Statement in response to the Prime Minister’s
announcement on net zero policies

The Methodist, Baptist and United Reformed Churches have issued a joint statement as

“We are dismayed that the Prime Minister is delaying the implementation of policies to
achieve net zero. As Christian leaders we are deeply committed to encouraging all within our
sphere of influence to be ambitious in reaching net zero as we seek to care for God’s creation.
This transition must be rapid, equitable and just.

At a time when so many people are struggling financially, the government has a crucial role to
play in ensuring the cost of transition to net zero does not fall most heavily on those least able
to afford it. Delaying measures to insulate homes will have the opposite effect, and slowing
efforts to reduce fossil fuel use will increase climate impacts on vulnerable communities
around the globe.

Extreme weather events this year have demonstrated the urgency of the situation. The
independent Climate Change Committee have assessed that even current policy measures
are insufficient to meet the UK’s climate targets. The government needs to urgently
demonstrate how it will get the UK back on track to reach net zero before 2050.

The commitments made at COP26 were instrumental in providing confidence to industry,
investors and civil society that the UK was serious about rising to the climate challenge. It is a
source of extreme disappointment that the Prime Minister’s announcement will damage that
confidence and undermine our collective efforts. As a country, we have moral and legal
responsibilities to show leadership in tackling the climate emergency together.”

Somewhere Good: The Climate Crisis and the Prophetic Imagination

Saturday 14 October 11am-1.30pm. This online event is open to anyone interested in

exploring the connections between faith and the climate crisis. Three theologians will reflect

on the topic:

  • Chine McDonald, author and Director of Theos, a Christian think tank
  • Rev Vanessa Elston, a priest and climate activist in Southwark Diocese
  • Rev Vanessa Conant, Rector of St Mary’s Walthamstow and co-sponsor of the letter calling
  • on the Church of England to divest from fossil fuels

Register here.

Knowing Creation, Knowing God: Light of Life

You might have been fortunate enough to see a glow-worm this summer. They’re actually beetles, not worms, but the adult female that does the glowing has no wings, so it does look a little worm-like. She hides in the soil during the day, and at night climbs up a stem and glows to attract a mate. While hers is a continuous glow, American relatives (fireflies, in which both males and females fly and produce light) arrange their marriage by exchanging a sequence of flashes of precise duration, like a visual Morse code.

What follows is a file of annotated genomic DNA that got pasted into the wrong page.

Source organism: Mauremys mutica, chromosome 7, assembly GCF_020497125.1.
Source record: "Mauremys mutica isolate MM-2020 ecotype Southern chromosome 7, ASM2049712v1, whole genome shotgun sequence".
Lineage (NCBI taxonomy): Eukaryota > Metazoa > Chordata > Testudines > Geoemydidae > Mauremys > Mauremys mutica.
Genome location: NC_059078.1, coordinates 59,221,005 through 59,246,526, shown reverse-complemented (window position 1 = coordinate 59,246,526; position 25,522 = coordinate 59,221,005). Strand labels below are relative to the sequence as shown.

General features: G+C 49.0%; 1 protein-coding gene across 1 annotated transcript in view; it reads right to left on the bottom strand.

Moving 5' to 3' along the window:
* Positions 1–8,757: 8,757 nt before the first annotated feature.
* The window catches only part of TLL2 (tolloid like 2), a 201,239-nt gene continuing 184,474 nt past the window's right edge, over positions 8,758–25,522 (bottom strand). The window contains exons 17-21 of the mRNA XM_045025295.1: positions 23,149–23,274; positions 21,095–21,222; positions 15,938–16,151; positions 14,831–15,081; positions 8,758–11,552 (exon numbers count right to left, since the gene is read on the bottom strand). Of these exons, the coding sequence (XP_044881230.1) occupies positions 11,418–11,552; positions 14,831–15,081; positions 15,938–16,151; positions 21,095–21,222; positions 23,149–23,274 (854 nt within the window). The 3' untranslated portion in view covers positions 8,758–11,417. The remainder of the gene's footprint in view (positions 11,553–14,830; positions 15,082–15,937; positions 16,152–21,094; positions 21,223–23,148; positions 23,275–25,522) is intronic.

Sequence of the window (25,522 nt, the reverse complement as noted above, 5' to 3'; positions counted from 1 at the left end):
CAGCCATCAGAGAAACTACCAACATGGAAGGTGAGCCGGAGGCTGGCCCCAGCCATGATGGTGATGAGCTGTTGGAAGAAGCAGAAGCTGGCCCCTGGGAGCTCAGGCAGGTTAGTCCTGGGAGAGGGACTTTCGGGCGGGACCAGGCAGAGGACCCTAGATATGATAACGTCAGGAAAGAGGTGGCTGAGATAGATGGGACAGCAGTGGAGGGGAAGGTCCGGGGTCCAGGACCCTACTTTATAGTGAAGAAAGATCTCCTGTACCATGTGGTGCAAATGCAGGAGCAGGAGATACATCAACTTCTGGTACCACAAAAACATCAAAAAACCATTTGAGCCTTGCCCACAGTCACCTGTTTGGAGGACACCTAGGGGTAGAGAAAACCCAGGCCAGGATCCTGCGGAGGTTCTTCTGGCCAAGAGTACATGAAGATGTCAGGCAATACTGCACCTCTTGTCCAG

But why should some species of earthworm and fungi that live underground glow in the dark? Much myth and mystery as well as marvel surrounds the production of light by living organisms – bioluminescence. Part of the mystery is because although bioluminescence does occur in terrestrial organisms, it is much commoner in the oceans, so not surprisingly, less frequently seen. Over the centuries it has attracted the attention of philosophers and poets, scientists and sailors, each with their theories and explanations of what it is and why it happens.

Mariners have long known that the bow wave and wake of a ship sometimes light up on dark nights. Charles Darwin wrote on one of his voyages “…on one very dark night, the sea presented a wonderful and most beautiful spectacle. The vessel drove before her bows two billows of liquid phosphorus, and in her wake she was followed by a milky train.” We now know that this light comes from single-celled algae called dinoflagellates that for some reason emit light when disturbed. The military have tried to use the effect to track warships. Even the movement of fish and other sea creatures can trigger it. Sometimes the algae amass on beaches, such as a well-documented occasion in Fountainstown, County Cork, in 2020. The other-worldly scene can be viewed here :

Much more rarely, large areas of sea have been reported as glowing eerily but beautifully with a continuous pale light. Sometimes suspected to be tall stories, it was not until 1985 that a research vessel managed to collect samples, showing bioluminescent bacteria to be responsible. Then in 2005, analysis of satellite images confirmed a 1995 report of a milky sea off the coast of Somalia. It was a staggering 250km long, though why so many bacteria over such a large area should suddenly light up in concert isn’t fully understood.

But if bioluminescence on the ocean surface is remarkable, what goes on in the deep is truly amazing. All manner of microbes, jellyfish, crustaceans, molluscs, fish and other animals put on light shows that we’re only just getting to see, thanks to some very clever diving and photographic technology. In a few cases we have an inkling of what it’s for, but finding food and mates, and avoiding being food for someone else, are probably the main functions. In his film “Life that Glows” (, David Attenborough finds apt words – as ever – to sum up bioluminescent organisms. “There remain many mysteries, but what a beautiful world they create. And what a beautiful world awaits the scientists of the future.” Roger Day